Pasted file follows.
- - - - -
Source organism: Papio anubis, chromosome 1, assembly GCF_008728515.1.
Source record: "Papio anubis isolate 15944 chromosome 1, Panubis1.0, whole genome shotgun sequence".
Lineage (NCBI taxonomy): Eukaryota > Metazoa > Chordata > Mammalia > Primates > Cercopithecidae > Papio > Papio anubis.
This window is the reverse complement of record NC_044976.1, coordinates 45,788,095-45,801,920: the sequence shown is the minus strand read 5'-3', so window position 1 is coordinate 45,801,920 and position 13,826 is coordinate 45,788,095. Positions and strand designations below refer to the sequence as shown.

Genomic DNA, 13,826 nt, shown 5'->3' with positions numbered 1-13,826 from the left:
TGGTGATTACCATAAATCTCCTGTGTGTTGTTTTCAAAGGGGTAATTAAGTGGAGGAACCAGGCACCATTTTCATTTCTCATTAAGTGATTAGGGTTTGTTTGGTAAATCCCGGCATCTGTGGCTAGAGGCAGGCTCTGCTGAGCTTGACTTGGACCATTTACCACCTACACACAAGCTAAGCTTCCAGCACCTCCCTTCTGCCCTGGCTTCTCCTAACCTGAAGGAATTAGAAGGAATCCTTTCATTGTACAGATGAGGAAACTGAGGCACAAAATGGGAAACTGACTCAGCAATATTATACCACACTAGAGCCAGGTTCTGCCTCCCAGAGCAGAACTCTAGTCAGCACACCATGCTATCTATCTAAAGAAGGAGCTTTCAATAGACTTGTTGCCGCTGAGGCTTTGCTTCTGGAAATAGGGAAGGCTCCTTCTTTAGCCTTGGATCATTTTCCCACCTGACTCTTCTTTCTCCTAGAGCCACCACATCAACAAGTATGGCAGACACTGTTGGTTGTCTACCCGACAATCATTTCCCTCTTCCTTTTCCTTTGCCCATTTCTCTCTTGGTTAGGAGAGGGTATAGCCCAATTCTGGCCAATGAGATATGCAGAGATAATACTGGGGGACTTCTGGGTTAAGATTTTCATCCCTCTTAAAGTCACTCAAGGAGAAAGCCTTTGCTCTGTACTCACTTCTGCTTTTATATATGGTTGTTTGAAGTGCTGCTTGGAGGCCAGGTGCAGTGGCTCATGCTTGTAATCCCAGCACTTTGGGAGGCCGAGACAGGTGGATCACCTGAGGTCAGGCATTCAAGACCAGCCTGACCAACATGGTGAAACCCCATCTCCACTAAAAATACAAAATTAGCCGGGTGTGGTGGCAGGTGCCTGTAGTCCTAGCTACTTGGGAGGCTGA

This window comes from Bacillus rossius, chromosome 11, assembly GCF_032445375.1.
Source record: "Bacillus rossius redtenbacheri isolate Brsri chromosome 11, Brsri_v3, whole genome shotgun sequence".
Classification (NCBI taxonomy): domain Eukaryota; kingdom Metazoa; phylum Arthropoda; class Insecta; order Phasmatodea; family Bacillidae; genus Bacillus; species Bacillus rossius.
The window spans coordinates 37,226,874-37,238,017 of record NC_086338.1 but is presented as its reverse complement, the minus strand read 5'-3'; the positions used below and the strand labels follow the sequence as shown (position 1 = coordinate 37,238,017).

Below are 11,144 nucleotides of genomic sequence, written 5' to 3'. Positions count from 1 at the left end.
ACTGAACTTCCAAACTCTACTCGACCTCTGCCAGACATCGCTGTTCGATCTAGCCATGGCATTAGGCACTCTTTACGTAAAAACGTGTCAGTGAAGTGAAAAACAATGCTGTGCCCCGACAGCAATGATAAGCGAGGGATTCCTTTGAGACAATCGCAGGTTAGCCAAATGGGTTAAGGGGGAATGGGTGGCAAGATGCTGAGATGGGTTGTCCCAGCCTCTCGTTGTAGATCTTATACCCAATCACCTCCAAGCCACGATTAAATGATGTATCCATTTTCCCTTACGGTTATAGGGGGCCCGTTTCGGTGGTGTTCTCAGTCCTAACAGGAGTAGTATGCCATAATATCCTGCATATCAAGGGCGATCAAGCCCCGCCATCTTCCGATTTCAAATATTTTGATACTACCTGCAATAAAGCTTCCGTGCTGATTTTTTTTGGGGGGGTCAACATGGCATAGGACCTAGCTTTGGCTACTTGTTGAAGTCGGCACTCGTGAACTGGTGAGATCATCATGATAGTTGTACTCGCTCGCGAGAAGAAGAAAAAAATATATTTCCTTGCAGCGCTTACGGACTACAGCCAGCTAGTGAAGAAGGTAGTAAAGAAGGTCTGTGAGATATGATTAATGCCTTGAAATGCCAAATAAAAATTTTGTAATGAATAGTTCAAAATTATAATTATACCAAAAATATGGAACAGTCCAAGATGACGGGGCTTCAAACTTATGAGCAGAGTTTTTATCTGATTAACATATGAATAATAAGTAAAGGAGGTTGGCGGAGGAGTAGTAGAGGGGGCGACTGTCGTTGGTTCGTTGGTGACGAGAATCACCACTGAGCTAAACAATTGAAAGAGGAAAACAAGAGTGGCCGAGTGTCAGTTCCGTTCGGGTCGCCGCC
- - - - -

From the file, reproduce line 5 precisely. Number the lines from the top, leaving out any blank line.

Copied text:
Genomic DNA, 13,826 nt, shown 5'->3' with positions numbered 1-13,826 from the left: